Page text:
Retail

From groceries to placemaking, retailers are reinventing their post COVID conversation with shoppers as retail itself becomes more immersive, expressive, dramatic and hyper-personalised.

Need to Know
27 : 10 : 22

How employers can support informal care-givers, an NFT project that democratises nature, and plastic recycling rates are decreasing.

DDW: A platform for working informal care-givers

WORK.CARE.WORK by iDROPS, Eindhoven

Eindhoven – WORK.CARE.WORK is a platform that helps people balance professional work and informal care. The digital service acts as the middle man between informal care-givers who are also employed by a professional organisation and their HR department.

The socialisation of care has been in progress for many years as formal healthcare systems struggle to keep up with an ageing population. The concept of care-munities has also been accelerating, particularly during the Covid-19 pandemic, as those outside of traditional care-giving roles such as friends, neighbours and local communities looked after those in need.

While WORK.CARE.WORK is now in beta phase, the aim is to launch it imminently given these rising pressures. The system has undergone an intensive design assessment involving employers and HR personnel. The final iteration of the platform contains digestible information about informal care to ensure all parties are aware of the logistics involved, and a selection of tools to support the dialogue between the informal care-giver and employer in finding a workable balance between work and care tasks.

For more on how micro-societies of Decentralised Care are coming to the fore, read our Neo-collectivism macrotrend.

Strategic opportunity

Care-giving support from professional employers is currently something nice to have and not considered something people need to have. With more people engaging in informal modes of care, it is essential that HR departments begin to recognise, act on and strategise for such situations.

DDW: Artificial Greenhouse democratises digital nature

Artificial Greenhouse by WhitenNoiseDADA and De Vormforensen, Eindhoven Artificial Greenhouse by WhitenNoiseDADA and De Vormforensen, Eindhoven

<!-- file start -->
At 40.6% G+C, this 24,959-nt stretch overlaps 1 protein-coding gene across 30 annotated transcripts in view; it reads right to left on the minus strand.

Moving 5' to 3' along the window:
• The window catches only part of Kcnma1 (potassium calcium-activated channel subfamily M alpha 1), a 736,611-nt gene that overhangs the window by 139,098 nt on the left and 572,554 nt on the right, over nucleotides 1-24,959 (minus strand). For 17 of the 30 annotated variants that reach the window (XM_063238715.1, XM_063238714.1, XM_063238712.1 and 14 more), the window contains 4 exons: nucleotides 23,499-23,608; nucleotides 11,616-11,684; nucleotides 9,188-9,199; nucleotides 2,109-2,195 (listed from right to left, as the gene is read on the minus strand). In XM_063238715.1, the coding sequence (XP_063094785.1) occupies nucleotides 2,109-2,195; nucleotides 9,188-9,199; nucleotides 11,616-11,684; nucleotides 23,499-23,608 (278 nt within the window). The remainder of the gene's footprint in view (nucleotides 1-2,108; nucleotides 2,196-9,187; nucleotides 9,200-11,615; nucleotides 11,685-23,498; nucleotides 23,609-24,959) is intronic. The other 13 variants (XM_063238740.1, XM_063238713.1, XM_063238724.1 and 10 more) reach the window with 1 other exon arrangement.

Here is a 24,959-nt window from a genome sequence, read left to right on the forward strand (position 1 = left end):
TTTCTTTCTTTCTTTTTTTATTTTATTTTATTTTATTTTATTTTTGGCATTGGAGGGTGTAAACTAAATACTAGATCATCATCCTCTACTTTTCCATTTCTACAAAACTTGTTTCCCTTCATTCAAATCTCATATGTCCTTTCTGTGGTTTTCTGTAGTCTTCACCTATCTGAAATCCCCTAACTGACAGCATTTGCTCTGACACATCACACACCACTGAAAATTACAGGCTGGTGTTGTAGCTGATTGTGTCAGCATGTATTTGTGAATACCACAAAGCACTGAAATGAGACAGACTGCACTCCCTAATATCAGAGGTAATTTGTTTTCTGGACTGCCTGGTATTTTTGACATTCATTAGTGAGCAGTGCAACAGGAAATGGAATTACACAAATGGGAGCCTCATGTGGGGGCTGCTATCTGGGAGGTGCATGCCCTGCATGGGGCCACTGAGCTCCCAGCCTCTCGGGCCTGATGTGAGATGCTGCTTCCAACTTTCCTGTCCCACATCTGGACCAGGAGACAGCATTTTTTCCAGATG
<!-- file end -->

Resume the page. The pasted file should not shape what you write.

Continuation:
Artificial Greenhouse by WhitenNoiseDADA and De Vormforensen, Eindhoven Artificial Greenhouse by WhitenNoiseDADA and De Vormforensen, Eindhoven

Eindhoven – Artificial Greenhouse is a design research project exploring a sustainable future for digital and artificial nature using technology.

Created by design duo WhitenNoiseDADA and graphic design studio De Vormforensen for Dutch Design Week 2022, the greenhouse is a three-part project, one of which – Nature as Property – examines the role of ownership and capitalism through vegetables and plants. Many seeds are patented and owned by a handful of companies, namely Monsanto, DuPont and Syngenta. Challenging this, Nature as Property provides an artificial intelligence (AI) programme that digitally cross-breeds over 1,000 artificial flowers. These new species are then protected by a non-fungible token (NFT) code, which people can own and look after, democratising access to new species.

By creating digital species that anyone has the right to own, the project invites viewers to question who owns nature, and what obligation society has to protect and conserve natural assets. As society starts to discover and fund the use of new technologies that enable more sustainable practices, the stage is set for researchers and governments to use digitisation in new and innovative ways.